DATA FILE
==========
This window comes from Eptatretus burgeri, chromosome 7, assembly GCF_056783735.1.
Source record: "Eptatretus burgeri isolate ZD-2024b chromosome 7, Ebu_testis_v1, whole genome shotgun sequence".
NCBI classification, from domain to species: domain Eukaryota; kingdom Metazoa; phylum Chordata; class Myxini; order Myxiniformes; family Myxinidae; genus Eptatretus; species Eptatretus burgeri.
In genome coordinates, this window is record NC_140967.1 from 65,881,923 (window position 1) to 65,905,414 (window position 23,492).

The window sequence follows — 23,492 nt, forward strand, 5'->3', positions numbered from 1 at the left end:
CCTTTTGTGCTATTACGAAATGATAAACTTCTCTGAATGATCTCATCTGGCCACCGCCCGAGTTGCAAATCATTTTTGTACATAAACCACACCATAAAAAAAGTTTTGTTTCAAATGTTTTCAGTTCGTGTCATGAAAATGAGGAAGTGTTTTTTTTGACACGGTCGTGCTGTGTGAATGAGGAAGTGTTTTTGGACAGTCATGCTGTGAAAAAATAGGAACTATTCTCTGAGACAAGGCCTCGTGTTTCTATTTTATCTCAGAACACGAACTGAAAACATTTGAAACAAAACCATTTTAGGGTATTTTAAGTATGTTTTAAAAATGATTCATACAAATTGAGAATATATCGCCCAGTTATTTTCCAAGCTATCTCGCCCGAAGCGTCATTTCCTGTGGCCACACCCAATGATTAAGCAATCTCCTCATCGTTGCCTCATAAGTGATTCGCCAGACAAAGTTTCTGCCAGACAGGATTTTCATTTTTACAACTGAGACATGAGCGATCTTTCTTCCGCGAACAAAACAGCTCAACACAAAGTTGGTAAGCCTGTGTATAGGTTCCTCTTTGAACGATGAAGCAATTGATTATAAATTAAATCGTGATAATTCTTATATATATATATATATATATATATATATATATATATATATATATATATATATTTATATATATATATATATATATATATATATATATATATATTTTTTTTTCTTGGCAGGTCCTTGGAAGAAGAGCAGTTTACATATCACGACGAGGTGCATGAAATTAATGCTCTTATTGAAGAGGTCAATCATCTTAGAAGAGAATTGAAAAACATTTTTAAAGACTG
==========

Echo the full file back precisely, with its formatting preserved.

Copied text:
This window comes from Eptatretus burgeri, chromosome 7, assembly GCF_056783735.1.
Source record: "Eptatretus burgeri isolate ZD-2024b chromosome 7, Ebu_testis_v1, whole genome shotgun sequence".
NCBI classification, from domain to species: domain Eukaryota; kingdom Metazoa; phylum Chordata; class Myxini; order Myxiniformes; family Myxinidae; genus Eptatretus; species Eptatretus burgeri.
In genome coordinates, this window is record NC_140967.1 from 65,881,923 (window position 1) to 65,905,414 (window position 23,492).

The window sequence follows — 23,492 nt, forward strand, 5'->3', positions numbered from 1 at the left end:
CCTTTTGTGCTATTACGAAATGATAAACTTCTCTGAATGATCTCATCTGGCCACCGCCCGAGTTGCAAATCATTTTTGTACATAAACCACACCATAAAAAAAGTTTTGTTTCAAATGTTTTCAGTTCGTGTCATGAAAATGAGGAAGTGTTTTTTTTGACACGGTCGTGCTGTGTGAATGAGGAAGTGTTTTTGGACAGTCATGCTGTGAAAAAATAGGAACTATTCTCTGAGACAAGGCCTCGTGTTTCTATTTTATCTCAGAACACGAACTGAAAACATTTGAAACAAAACCATTTTAGGGTATTTTAAGTATGTTTTAAAAATGATTCATACAAATTGAGAATATATCGCCCAGTTATTTTCCAAGCTATCTCGCCCGAAGCGTCATTTCCTGTGGCCACACCCAATGATTAAGCAATCTCCTCATCGTTGCCTCATAAGTGATTCGCCAGACAAAGTTTCTGCCAGACAGGATTTTCATTTTTACAACTGAGACATGAGCGATCTTTCTTCCGCGAACAAAACAGCTCAACACAAAGTTGGTAAGCCTGTGTATAGGTTCCTCTTTGAACGATGAAGCAATTGATTATAAATTAAATCGTGATAATTCTTATATATATATATATATATATATATATATATATATATATATATATATATATATTTATATATATATATATATATATATATATATATATATATATTTTTTTTTCTTGGCAGGTCCTTGGAAGAAGAGCAGTTTACATATCACGACGAGGTGCATGAAATTAATGCTCTTATTGAAGAGGTCAATCATCTTAGAAGAGAATTGAAAAACATTTTTAAAGACTG